The beastmen looked down upon those who used tools, but those who used tools had the advantage.
“How many winters have you seen?” said the beastman. “Both of you!”
“Twenty-eight,” said Ridmark.
“Twenty-four,” said Kharlacht.
“Then you are elders,” said the lupivir, “and you are wicked, for humans and orcs grow more wicked as they age. The great memory of the True People knows this.”
“Perhaps I am wicked,” said Ridmark. God knew he deserved death for what he had done, but he would prefer not to meet it beneath the claws of a confused lupivir. “But I know nothing of what you speak. I have traveled in this land before, aye, but that was many winters ago. I have only now returned, and you know I speak the truth, because you saw me cross the river. My friend and I travel to a place far from here, and if you let us go we will depart in peace.”
And they would likely never return.
“You lie,” hissed the beastman. “You fashion cunning lies from words. Tell me what you did with our young, or you shall perish!”
The beastmen changed.
He grew broader, extra muscle covering his limbs, and black fur sheathed his pale skin. His claws grew longer and sharper, and the lupivir’s face distorted, fangs sprouting from his lips, and became a terrifying blend of human features and a wolf’s muzzle. His limbs stretched and changed, allowing the lupivir to travel on either two legs or four. The beastman stretched, snapped his jaws, and snarled.
“The children!” he growled, his voice far deeper. “You will tell me where the children are, or I shall…”
Ridmark whirled, his staff a blur, and the heavy weapon connected with the jaw of a beastman erupting from the trees.
He had expected the attack. The towering lupivir’s transformation had been intended to distract attention from the others circling around from the side.
The lupivir Ridmark had struck tumbled to the ground with a snap of bone, dead leaves rattling around him. The creature rolled to his hands and knees with smooth, deadly grace, just in time to catch Ridmark’s heavy staff on the forehead. The beastman’s head snapped back with the crack of breaking bone, and the creature slumped motionless to the earth.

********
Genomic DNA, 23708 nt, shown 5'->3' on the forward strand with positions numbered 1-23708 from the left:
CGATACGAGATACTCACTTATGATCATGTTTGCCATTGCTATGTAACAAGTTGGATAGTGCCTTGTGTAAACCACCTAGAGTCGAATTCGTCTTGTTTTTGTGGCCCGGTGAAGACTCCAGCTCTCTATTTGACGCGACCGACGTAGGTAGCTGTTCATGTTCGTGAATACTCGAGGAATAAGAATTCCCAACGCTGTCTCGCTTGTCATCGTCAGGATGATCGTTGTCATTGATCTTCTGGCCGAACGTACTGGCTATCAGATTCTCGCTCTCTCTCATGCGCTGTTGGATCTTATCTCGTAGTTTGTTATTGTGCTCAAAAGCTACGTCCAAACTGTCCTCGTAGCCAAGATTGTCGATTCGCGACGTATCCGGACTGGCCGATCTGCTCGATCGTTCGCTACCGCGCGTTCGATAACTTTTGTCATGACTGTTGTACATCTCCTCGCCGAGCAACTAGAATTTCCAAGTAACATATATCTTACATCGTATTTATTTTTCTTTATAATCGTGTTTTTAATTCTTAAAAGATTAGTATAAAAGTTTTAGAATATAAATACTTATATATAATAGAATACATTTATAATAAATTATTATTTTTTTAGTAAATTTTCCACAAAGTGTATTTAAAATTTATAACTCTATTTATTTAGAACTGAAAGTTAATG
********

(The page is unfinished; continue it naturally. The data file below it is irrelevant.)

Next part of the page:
Kharlacht dueled another lupivir, blood flashing crimson on the blue steel of his sword. The leader of the lupivir pack charged at Ridmark, and he could spare no more thought for Kharlacht. The creature snarled, reaching for Ridmark with clawed hands and yawning jaws. There was no subtlety to his attack. The beastman intended to drive him to the ground and tear out his throat.
Ridmark decided not to oblige.
He dodged the charge, his staff blurring in a two-handed swing. He aimed for the beastman’s head, but caught him at the joint of the right arm. Bone shattered, the vibration shooting up the staff, and the lupivir stumbled with a yelp of pain. He caught his balance and raked at Ridmark with claws sharp enough to part skin and muscle in a single swipe. Ridmark dodged the blow and thrust his staff. The steel-capped end slammed into the lupivir’s jaw, and the creature stumbled. The beastmen reared up, ready to bring his clawed fingers down on Ridmark.
Ridmark jabbed his staff into the beastman’s gut. The lupivir doubled over with a strangled grunt of pain, and Ridmark landed a blow on his head. As he did, he heard a gurgling scream, saw Kharlacht rip his blade free from the second beastman’s chest.
Kharlacht raised his greatsword. The remaining lupivir scrambled to his feet and looked at Ridmark, at Kharlacht, and then back at Ridmark.
The beastman turned and fled into the trees, vanishing into shadows.
Kharlacht growled and started forward, his eyes glimmering red with the battle rage of his orcish blood.
“Hold,” said Ridmark, lowering his staff. “Chasing a wounded lupivir into the forest is unwise.”
Kharlacht stopped and made a brief nod.